Tag Archives: connotations

Don’t patronise me school

Standard

Ever read a work you instantly dislike? Not a swearword or a word describing something disgusting, but one of those perfectly innocent ones that make you rave and rage and awaken the slumbering teenager in you? I’ve been coming across some of those in my not-training related reading lately and I need to get these thoughts of my chest before I start ranting at a corner.

Ethos: Straight for the heavy-duty notions, yes. Let me put a disclaimer here. Ethos, as in the philosophical notion is lovely and fascinating and necessary in all the bafflement its definition results to. I’m not starting a -heh- ethical debate here. What bugs me is how the word (and I suppose the concept by extension) is used in schools. Yes, definitely teach children how to make ethical and informed choices. Gods know some members of the older generations did not get the message. But why, do so many schools (my old high school included, nostalgia won’t save you!) present ethos as being practically married to the concept of leadership? These aren’t mutually inclusive values. Being an ethical person does not mean that they will have the inclination or the talent to lead. Similarly being a leader does not predispose a person to be ethical. -insert current political commentary here- It might be a tad Machiavellian but I don’t think children should be led to assume that ethics and leadership always go hand in hand. Should they? Perhaps. I’m neither a Political Science major nor a sociologist.

This line from an article on school assessment I read: “Some teachers and educationalists have suggested that the word ‘work’ should be replaced by the word ‘learning’.”: Dear teachers, students are not stupid. Regardless of how you try to sugarcoat it, homework will be homework and exams will be exams and both these things are near universally hated. Calling it “learning” will not give make the process more pleasant. In fact it might do the opposite. Words gain connotation through the experiences we attach to them. Frankly I’m glad my teachers called homework for what it was. It’s a word that for me personally carries the associations of boring, often pointless assignments, long hours and late nights and the curse upon introverts that is known as group projects (screw socialising, I didn’t want friends, I wanted to be left to do my work in peace!). Now imagine if this bouquet of awful had been attached to a more general and inclusive words like “learning”. Yeah… Never mind a Masters degree, I wouldn’t have made it through the undergraduate either.

And for the matter, what’s this new fad of correcting with a green pen instead of red? Supposedly it’s less aggressive, feels more like suggestions? That’s the idea as far as I can understand it. Has anyone thought that maybe the reason we view red as the more aggressive colour is because our experience was exactly that? Worksheets and exams marked in red? If our teachers had corrected our work in green or purple or even those fancy multi colour gel pens we would be sighing and longing for the nonthreatening red. And if you have crappy eyes like I do, you would be cursing the use of any other colour. At least red pops out and your eye focuses on it. Corrections, especially on homework aren’t supposed to be the written equivalent of a supportive grandmother. They are supposed to be what will kick your butt in high gear and point you to the correct direction. And shouted directions are always better than whispered ones.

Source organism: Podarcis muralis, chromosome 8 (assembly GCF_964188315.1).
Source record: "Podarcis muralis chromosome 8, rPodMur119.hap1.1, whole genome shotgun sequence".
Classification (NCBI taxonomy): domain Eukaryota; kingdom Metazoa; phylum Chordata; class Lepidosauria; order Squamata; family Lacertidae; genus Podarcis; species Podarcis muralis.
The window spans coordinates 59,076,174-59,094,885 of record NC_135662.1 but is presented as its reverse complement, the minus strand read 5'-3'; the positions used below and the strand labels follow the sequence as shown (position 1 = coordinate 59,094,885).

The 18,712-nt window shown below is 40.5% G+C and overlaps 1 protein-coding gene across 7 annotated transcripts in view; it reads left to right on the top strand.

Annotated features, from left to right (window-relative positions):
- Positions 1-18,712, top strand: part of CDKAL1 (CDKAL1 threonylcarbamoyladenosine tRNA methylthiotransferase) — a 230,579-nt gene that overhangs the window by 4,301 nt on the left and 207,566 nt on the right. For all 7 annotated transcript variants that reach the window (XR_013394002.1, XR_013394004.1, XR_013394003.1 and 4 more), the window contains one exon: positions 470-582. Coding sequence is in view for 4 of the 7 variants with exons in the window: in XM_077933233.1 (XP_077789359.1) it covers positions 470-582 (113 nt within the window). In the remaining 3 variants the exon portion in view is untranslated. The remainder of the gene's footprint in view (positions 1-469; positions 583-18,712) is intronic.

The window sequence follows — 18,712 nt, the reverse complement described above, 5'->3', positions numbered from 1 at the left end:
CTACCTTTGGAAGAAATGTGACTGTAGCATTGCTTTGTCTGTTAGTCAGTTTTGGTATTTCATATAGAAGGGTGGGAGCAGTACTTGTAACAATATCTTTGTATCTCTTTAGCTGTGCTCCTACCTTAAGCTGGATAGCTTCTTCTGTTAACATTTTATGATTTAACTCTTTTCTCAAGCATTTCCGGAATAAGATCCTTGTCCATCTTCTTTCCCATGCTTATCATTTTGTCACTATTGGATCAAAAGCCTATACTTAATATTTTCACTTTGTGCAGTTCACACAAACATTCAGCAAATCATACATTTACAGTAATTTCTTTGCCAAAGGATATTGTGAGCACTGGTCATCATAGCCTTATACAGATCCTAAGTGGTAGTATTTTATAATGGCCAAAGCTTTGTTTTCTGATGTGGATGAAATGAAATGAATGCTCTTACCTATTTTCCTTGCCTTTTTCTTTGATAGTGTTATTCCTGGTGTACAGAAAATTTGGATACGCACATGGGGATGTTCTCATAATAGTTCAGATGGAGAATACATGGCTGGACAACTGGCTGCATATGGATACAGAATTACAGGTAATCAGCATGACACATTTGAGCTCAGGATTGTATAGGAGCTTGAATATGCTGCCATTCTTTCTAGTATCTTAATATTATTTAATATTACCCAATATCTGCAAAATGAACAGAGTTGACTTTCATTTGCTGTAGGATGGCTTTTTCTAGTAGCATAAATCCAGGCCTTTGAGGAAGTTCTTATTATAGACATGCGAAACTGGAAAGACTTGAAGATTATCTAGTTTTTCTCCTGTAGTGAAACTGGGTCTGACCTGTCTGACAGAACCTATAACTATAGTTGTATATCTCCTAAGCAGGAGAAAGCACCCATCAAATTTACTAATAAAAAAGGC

Millennials: I’ll say it right now. As a Millennial I’ve got into my fair share of arguments with Baby Boomers and older generations thereof. Let’s be honest. The internet alone has made this particular generation gap the size of the Grand Canyon. Add to that how insanely different the world in all each aspects is from the 70s and the 80s and well… there you have it. Have fun translating the Old Ones anything of what’s going on right now in our heads or our lives. And it may be the prerogative of the older generation to view their successors as wastes of space (the line “back in my days” was invented for a reason) as much as it is the prerogative of the young to view their predecessors as backward and the cause of all the trouble we are dealing with now. This is nothing new. We used to call it counter-culture or the hippy movement or (if you go really backwards) “those time-wasters that read novels”. It’s always happened so why the absolute vitriol that is being spewed in all directions lately? I guess it’s in part because the Millennials are not just outspoken, but also in possession of many more avenues to express their outrage (once more, thank you internet).

And I’m not going to sit here and claim that all causes are as urgent or as important but there seems to be this silent agreement amongst the adults (yes, most millennials are also adults at this point but you know what I mean) that if a millennial said we’ll just nod and ignore their points. Why? We heard your points. In fact you might say we heard your points for a little too long. The world is not a mid-life crisis sports car. Let us get on the wheel already. Yes, our ideas might be wacky but guess what? When you face a future of certain debt and uncertain stability (financial, employment or housing-related or even health-related) you kinda sorta need to think outside the box. Box looks pretty torn around the edges anyway…. duct-tape can only do so much.

And on an entirely unrelated and much lighter note, the top disliked word of the week is….defibrillator! What is wrong with this word? How do you pronounce it? How do you spell it? Why can’t we use the term “medical taser” instead? I looked it up in Greek because that usually helps when I come across unfamiliar words and according the dictionary called mum, it’s “απινιδωτής” (apinidotis). -insert anime drop here- Dear medical folk, you’re just screwing with us, aren’t you.